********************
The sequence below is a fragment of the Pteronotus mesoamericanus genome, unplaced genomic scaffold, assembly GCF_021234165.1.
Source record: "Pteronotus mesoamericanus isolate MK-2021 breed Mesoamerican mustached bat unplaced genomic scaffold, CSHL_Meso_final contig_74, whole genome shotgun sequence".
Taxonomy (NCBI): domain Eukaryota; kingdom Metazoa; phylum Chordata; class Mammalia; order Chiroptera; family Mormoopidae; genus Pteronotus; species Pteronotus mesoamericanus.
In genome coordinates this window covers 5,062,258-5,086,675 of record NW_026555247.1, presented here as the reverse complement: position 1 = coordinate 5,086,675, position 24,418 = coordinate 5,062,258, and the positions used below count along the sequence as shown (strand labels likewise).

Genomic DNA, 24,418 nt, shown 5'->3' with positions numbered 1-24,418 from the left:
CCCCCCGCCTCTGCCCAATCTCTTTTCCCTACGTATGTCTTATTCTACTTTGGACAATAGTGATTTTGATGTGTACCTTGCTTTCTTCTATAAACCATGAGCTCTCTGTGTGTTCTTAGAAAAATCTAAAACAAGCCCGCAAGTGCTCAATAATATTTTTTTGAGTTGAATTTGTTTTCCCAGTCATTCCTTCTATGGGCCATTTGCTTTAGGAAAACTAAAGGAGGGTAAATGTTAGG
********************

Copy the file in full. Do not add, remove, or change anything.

The sequence below is a fragment of the Pteronotus mesoamericanus genome, unplaced genomic scaffold, assembly GCF_021234165.1.
Source record: "Pteronotus mesoamericanus isolate MK-2021 breed Mesoamerican mustached bat unplaced genomic scaffold, CSHL_Meso_final contig_74, whole genome shotgun sequence".
Taxonomy (NCBI): domain Eukaryota; kingdom Metazoa; phylum Chordata; class Mammalia; order Chiroptera; family Mormoopidae; genus Pteronotus; species Pteronotus mesoamericanus.
In genome coordinates this window covers 5,062,258-5,086,675 of record NW_026555247.1, presented here as the reverse complement: position 1 = coordinate 5,086,675, position 24,418 = coordinate 5,062,258, and the positions used below count along the sequence as shown (strand labels likewise).

Genomic DNA, 24,418 nt, shown 5'->3' with positions numbered 1-24,418 from the left:
CCCCCCGCCTCTGCCCAATCTCTTTTCCCTACGTATGTCTTATTCTACTTTGGACAATAGTGATTTTGATGTGTACCTTGCTTTCTTCTATAAACCATGAGCTCTCTGTGTGTTCTTAGAAAAATCTAAAACAAGCCCGCAAGTGCTCAATAATATTTTTTTGAGTTGAATTTGTTTTCCCAGTCATTCCTTCTATGGGCCATTTGCTTTAGGAAAACTAAAGGAGGGTAAATGTTAGG